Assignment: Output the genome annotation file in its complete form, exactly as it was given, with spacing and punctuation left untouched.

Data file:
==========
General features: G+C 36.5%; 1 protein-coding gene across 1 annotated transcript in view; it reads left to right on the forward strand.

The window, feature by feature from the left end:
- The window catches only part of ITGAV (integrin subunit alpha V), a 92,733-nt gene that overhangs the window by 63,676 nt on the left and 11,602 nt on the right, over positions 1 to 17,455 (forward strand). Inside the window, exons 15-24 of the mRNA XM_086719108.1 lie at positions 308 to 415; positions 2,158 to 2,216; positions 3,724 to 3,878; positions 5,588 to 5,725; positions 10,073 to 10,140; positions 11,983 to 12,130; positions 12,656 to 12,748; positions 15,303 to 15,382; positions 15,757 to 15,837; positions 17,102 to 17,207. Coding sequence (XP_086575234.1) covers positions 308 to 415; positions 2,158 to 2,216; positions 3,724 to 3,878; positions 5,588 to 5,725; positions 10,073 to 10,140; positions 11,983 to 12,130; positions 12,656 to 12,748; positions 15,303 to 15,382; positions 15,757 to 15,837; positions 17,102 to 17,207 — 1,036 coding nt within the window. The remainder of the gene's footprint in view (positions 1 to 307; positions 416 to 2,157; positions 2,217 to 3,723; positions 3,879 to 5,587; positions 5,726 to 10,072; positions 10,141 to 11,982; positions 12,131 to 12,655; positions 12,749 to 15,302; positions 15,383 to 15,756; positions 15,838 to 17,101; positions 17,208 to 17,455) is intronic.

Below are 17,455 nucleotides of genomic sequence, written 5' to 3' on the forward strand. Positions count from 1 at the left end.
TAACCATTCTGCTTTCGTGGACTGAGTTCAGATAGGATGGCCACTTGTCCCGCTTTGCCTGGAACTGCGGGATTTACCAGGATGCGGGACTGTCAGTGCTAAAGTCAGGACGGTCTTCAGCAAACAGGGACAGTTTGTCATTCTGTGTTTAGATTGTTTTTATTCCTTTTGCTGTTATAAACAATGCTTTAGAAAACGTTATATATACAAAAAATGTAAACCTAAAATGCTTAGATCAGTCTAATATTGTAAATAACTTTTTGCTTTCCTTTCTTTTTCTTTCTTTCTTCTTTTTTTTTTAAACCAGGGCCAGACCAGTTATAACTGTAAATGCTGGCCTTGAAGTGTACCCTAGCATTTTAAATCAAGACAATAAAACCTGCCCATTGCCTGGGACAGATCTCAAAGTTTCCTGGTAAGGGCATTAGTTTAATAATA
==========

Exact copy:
General features: G+C 36.5%; 1 protein-coding gene across 1 annotated transcript in view; it reads left to right on the forward strand.

The window, feature by feature from the left end:
- The window catches only part of ITGAV (integrin subunit alpha V), a 92,733-nt gene that overhangs the window by 63,676 nt on the left and 11,602 nt on the right, over positions 1 to 17,455 (forward strand). Inside the window, exons 15-24 of the mRNA XM_086719108.1 lie at positions 308 to 415; positions 2,158 to 2,216; positions 3,724 to 3,878; positions 5,588 to 5,725; positions 10,073 to 10,140; positions 11,983 to 12,130; positions 12,656 to 12,748; positions 15,303 to 15,382; positions 15,757 to 15,837; positions 17,102 to 17,207. Coding sequence (XP_086575234.1) covers positions 308 to 415; positions 2,158 to 2,216; positions 3,724 to 3,878; positions 5,588 to 5,725; positions 10,073 to 10,140; positions 11,983 to 12,130; positions 12,656 to 12,748; positions 15,303 to 15,382; positions 15,757 to 15,837; positions 17,102 to 17,207 — 1,036 coding nt within the window. The remainder of the gene's footprint in view (positions 1 to 307; positions 416 to 2,157; positions 2,217 to 3,723; positions 3,879 to 5,587; positions 5,726 to 10,072; positions 10,141 to 11,982; positions 12,131 to 12,655; positions 12,749 to 15,302; positions 15,383 to 15,756; positions 15,838 to 17,101; positions 17,208 to 17,455) is intronic.

Below are 17,455 nucleotides of genomic sequence, written 5' to 3' on the forward strand. Positions count from 1 at the left end.
TAACCATTCTGCTTTCGTGGACTGAGTTCAGATAGGATGGCCACTTGTCCCGCTTTGCCTGGAACTGCGGGATTTACCAGGATGCGGGACTGTCAGTGCTAAAGTCAGGACGGTCTTCAGCAAACAGGGACAGTTTGTCATTCTGTGTTTAGATTGTTTTTATTCCTTTTGCTGTTATAAACAATGCTTTAGAAAACGTTATATATACAAAAAATGTAAACCTAAAATGCTTAGATCAGTCTAATATTGTAAATAACTTTTTGCTTTCCTTTCTTTTTCTTTCTTTCTTCTTTTTTTTTTAAACCAGGGCCAGACCAGTTATAACTGTAAATGCTGGCCTTGAAGTGTACCCTAGCATTTTAAATCAAGACAATAAAACCTGCCCATTGCCTGGGACAGATCTCAAAGTTTCCTGGTAAGGGCATTAGTTTAATAATA